The metal frame of our back door screeches in protest as my seven-year-old yanks it open. I tear my gaze away from the computer monitor. My six-year-old, Eli, looks up from the puzzle he’s absorbed in.

“Mommy, look!” Mordy bursts into the room, his face smudged and his kippah dusty from a long day at school. He’s waving a bright blue piece of paper, which turns out to be an invitation to his class’s celebration upon completion of the Book of Genesis.

“Wow, Mordy, that’s so exciting! I’m so happy for you!” I give him a hug.

“Mommy, can we bake cookies for my party?” he asks, dancing around the room.

“Sure, Mordy. Let me just call your teacher to be sure that’s what he wants.”

Fast forward three hours. Dinner is over, and I’m wiping crumbs off the tablecloth. Eli splashes happily in the bathtub. Mordy is conspicuously quiet.

I find him lying on his bed, gaze fixed on the ceiling, ignoring the pile of library books nearby.

I cross the toy-strewn carpet to sit down next to him. “Is everything okay, Mordy?”

“I’m sad,” he tells me.

“You’re sad? But wasn’t today a happy day for you, because you’re finishing the book of Bereishit?”

“I’m sad because Daddy’s not going to be at my party, and all the other fathers will be.”

Rubbing his back I say, “I’m sorry, Mordy. I know it’s hard for you. I wish things were different.”

My son hasn’t seen his daddy for over two and half years. This is not for lack of trying on my part. Although we live on different continents, Mordy and Eli are supposed to visit their father twice a year, and talk to him on the phone twice a week. In actuality, they’ve seen him only once since the divorce happened, three years ago, and have not talked to him on the phone in over two years.

Today, when all the kids in his class attend father-son learning programs, Mordy reviews what he learned either with me or with my father. When the other kids come to their school’s Sukkot celebration with their fathers, Mordy and Eli arrive alone and dance with their teachers (who fortunately remember to look out for them) and their friends, and occasionally their friends’ fathers. At Mordy’s alef-bet party, which culminated in the kids dancing on their fathers’ shoulders, my father managed, through superhuman effort, to get Mordy onto his aging grandpa shoulders and dance for five minutes, and then told me afterwards that one of my brothers had to come along next year for Eli’s performance, because Zeidy’s back couldn’t handle it a second time.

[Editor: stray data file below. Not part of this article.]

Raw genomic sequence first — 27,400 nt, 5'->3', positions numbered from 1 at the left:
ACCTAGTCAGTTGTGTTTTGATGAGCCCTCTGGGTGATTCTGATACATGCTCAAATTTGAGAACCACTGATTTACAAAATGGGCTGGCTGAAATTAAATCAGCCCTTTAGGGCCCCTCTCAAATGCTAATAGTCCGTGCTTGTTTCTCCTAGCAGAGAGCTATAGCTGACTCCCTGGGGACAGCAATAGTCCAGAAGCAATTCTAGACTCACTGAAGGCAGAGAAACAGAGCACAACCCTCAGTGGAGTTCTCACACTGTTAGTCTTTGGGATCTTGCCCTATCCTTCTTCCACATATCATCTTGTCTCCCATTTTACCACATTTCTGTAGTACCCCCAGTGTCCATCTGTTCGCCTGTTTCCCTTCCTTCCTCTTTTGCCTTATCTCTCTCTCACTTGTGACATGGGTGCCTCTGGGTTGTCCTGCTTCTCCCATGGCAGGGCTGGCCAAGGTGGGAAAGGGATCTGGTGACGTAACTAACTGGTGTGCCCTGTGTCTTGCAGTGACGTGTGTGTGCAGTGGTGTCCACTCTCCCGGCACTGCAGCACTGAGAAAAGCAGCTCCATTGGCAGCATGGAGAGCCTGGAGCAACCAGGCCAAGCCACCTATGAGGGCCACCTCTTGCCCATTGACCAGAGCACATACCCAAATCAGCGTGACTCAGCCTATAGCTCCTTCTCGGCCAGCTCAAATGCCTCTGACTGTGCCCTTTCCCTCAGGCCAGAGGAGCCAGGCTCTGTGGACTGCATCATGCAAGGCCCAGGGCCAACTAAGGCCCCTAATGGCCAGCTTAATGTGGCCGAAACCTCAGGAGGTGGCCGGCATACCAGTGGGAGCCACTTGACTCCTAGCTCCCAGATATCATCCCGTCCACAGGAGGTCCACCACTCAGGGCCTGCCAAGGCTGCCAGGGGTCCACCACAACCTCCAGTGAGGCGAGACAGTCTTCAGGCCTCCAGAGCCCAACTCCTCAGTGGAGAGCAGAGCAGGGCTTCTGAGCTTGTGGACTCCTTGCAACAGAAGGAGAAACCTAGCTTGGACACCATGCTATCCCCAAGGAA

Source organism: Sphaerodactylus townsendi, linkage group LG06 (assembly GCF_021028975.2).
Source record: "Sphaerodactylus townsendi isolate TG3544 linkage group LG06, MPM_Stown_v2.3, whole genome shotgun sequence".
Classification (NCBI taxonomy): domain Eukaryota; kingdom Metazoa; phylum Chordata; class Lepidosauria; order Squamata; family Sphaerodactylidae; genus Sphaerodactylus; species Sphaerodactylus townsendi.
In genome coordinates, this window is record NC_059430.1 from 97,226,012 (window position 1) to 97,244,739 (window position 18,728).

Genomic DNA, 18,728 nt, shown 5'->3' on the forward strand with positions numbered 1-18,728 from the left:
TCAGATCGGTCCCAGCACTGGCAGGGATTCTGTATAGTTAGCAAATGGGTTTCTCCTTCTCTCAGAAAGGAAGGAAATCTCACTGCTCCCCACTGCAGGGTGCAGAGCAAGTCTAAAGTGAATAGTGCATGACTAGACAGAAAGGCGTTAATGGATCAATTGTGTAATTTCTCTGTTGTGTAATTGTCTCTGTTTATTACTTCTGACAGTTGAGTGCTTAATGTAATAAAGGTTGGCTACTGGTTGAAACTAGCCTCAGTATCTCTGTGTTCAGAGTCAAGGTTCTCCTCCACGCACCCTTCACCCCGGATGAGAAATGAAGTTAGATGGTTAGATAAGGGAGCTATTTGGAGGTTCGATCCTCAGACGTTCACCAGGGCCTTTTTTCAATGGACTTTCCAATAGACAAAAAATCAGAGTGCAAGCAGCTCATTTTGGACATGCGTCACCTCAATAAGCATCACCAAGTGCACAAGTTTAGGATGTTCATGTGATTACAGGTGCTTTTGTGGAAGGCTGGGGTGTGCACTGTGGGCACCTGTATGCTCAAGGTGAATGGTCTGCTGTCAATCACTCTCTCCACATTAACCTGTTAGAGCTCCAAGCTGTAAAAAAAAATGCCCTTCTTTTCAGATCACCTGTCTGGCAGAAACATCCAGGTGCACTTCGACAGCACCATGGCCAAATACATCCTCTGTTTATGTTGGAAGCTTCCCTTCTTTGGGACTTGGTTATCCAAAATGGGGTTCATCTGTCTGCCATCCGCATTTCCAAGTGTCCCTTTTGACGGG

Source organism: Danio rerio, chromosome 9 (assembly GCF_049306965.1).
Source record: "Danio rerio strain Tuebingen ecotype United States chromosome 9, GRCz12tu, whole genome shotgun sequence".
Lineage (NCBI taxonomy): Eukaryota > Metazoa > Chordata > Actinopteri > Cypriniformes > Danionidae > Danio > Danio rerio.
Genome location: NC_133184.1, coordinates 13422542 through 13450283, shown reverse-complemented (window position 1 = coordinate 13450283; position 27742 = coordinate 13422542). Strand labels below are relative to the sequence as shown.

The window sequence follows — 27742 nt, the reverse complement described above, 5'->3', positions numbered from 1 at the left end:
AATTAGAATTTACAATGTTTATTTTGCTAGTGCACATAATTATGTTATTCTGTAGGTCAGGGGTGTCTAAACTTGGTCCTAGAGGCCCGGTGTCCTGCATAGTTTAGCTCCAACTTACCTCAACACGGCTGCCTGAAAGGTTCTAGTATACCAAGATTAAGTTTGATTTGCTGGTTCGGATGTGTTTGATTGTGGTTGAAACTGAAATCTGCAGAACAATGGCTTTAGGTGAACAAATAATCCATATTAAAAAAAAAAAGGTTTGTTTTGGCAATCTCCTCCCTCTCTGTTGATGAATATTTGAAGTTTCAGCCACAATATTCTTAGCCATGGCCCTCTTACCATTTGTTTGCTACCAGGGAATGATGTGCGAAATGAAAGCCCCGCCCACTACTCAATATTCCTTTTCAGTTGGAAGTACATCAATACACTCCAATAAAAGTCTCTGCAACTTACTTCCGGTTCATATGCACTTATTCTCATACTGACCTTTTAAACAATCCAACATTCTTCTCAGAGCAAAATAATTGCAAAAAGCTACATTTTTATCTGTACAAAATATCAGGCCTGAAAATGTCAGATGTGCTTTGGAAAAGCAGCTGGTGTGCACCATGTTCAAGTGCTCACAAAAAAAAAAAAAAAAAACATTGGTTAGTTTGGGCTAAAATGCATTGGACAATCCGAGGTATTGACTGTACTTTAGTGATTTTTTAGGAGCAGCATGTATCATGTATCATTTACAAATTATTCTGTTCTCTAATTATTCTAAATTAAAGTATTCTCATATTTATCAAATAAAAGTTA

Different kids react to adversity in different ways. Eli, the younger and more easygoing brother, takes everything in stride, while Mordy takes everything to heart. He copes by drawing endless pictures of himself with his daddy, writing on the top of each page, in his loopy seven-year-old handwriting, “Mordy reelly reelly misses Daddy.” He made a birthday card for Daddy, which is still sitting on my desk two weeks later because Daddy has moved to a new city and we don’t have his address.

I try to encourage him by telling him that chances are, he will one day see Daddy again, even though we don’t know when. I tell him that Daddy still loves him, even if he doesn’t show it right now. I tell him that not always do fathers know what to do with their feelings, and sometimes fathers think that the best way to deal with difficult feelings are to ignore them, even though we, Mordy and I, both know that’s not true. We know that it really would be better for Mordy and Daddy both (and let’s not forget Eli) if Daddy would allow himself to be drawn into a relationship with these two lovable boys, and allow them to visit him again, and answer the phone when they call him.

But Daddy won’t, and we can’t change that. So right now, we just hope. We hope for the best, and we don’t anticipate any great changes in the future.

I tell him that he’s a very precious boy and one day he’ll see how much his daddy loves him.

In the meantime, I tell Mordy to pray, because prayer can change everything in the blink of an eye. I tell Mordy that miracles do happen, and one day he may yet see his dreams come true. I tell him that he’s a very special boy, a very precious boy, and one day he’ll see how much his daddy loves him.

We’re taught not to hope for miracles. It’s too hard on psyche, and too unfair for little boys to live that way. But we can anticipate the future, the day when the hearts of the fathers will return to their sons, and the hearts of the sons to their fathers. Because one day, my boys will be reunited with their Father, and He will tell them how much He loved them through all the suffering they underwent.

We can’t count on their flesh-and-blood father. But their Father in Heaven is always there for them, as evidenced by all the good He does for us, in giving us a roof over our heads and a loving family nearby, and in giving Mordy and Eli only good memories of their father instead of, God forbid, the opposite. And we pray to Him that things should improve, slowly but surely, so that Mordy and Eli can one day have a daddy again.

As the prophet says, “[Elijah] will return the hearts of the fathers to the sons.” May it happen soon, in our days.